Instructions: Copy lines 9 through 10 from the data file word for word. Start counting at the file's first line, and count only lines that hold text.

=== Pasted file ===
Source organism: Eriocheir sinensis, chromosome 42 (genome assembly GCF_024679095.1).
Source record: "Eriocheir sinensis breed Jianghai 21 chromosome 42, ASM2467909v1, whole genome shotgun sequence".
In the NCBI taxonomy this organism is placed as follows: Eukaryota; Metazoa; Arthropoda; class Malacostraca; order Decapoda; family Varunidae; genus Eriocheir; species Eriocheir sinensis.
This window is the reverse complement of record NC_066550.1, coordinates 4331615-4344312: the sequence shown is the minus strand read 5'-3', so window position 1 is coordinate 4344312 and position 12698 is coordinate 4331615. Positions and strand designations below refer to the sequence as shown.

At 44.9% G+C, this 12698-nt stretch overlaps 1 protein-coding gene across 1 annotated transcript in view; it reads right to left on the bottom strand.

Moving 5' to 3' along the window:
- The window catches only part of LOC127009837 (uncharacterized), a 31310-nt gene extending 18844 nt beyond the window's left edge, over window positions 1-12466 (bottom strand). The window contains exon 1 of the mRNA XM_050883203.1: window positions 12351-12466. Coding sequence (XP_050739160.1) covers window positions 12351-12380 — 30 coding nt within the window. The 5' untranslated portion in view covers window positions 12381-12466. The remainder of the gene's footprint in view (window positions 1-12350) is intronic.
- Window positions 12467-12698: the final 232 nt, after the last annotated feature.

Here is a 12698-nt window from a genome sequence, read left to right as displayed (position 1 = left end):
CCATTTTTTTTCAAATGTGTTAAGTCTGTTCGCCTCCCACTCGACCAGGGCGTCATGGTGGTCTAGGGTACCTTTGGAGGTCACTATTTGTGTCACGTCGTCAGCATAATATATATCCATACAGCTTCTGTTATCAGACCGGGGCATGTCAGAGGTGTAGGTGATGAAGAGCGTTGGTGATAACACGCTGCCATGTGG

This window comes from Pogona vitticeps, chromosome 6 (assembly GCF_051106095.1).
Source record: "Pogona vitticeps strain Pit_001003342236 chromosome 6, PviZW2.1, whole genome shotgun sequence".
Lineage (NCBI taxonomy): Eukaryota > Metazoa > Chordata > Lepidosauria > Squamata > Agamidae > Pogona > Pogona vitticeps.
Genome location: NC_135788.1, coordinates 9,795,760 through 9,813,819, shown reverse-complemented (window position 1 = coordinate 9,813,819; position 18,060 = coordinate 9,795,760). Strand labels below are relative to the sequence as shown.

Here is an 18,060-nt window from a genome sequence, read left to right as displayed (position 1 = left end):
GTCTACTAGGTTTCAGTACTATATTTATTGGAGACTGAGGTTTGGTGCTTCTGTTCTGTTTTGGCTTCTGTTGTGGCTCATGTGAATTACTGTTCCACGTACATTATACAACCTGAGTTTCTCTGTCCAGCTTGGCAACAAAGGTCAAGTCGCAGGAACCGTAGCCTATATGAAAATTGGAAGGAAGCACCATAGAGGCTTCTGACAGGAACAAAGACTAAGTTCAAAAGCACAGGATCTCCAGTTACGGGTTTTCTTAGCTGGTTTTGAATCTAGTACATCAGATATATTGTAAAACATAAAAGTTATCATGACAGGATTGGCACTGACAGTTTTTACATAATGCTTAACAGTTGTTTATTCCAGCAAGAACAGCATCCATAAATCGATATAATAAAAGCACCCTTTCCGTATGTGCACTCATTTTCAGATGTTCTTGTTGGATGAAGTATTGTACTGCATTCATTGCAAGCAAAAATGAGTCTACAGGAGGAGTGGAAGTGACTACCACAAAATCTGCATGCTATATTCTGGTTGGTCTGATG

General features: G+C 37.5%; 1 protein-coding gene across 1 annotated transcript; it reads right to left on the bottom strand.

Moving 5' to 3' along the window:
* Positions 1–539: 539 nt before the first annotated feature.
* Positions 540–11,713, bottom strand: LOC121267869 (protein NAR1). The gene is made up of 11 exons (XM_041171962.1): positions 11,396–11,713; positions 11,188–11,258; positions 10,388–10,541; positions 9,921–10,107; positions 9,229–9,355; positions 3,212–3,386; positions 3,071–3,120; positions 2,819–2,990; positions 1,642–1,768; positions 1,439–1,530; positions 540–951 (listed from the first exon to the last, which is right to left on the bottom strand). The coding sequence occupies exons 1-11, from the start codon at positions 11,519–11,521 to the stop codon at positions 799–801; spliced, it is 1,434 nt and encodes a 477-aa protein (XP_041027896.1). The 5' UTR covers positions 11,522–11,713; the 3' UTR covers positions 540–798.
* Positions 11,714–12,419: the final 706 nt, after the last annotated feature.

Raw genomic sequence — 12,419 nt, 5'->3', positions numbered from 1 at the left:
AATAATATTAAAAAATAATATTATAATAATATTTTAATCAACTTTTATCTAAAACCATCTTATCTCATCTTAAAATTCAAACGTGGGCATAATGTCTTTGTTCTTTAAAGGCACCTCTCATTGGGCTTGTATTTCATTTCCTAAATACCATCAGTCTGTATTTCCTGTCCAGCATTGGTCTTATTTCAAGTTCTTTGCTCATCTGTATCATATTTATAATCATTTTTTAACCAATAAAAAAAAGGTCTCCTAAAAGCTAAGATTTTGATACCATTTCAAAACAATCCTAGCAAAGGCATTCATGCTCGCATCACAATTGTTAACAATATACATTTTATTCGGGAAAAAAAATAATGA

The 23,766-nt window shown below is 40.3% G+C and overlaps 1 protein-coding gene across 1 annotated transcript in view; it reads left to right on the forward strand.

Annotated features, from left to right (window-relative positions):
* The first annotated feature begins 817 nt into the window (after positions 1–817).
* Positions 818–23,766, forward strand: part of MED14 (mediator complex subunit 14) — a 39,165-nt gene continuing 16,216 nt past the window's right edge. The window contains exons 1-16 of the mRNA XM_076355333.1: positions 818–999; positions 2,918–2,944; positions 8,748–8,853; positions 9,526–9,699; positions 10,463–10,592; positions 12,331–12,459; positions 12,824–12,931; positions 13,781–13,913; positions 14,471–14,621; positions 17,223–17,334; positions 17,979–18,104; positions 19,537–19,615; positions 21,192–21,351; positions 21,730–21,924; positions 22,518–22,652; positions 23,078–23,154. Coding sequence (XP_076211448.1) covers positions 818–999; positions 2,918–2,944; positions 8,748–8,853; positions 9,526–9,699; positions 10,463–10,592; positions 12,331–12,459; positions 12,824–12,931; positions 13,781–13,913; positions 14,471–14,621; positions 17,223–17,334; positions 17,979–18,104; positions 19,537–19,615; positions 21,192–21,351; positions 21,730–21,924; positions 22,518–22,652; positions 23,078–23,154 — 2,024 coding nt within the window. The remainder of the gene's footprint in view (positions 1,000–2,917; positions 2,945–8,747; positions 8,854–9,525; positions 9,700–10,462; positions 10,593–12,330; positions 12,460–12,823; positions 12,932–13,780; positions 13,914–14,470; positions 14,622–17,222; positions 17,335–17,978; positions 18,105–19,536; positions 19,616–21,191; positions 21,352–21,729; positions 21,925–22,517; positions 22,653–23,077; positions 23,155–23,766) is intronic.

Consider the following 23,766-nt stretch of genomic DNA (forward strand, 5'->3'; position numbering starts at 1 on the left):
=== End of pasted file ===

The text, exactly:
Here is a 12698-nt window from a genome sequence, read left to right as displayed (position 1 = left end):
CCATTTTTTTTCAAATGTGTTAAGTCTGTTCGCCTCCCACTCGACCAGGGCGTCATGGTGGTCTAGGGTACCTTTGGAGGTCACTATTTGTGTCACGTCGTCAGCATAATATATATCCATACAGCTTCTGTTATCAGACCGGGGCATGTCAGAGGTGTAGGTGATGAAGAGCGTTGGTGATAACACGCTGCCATGTGG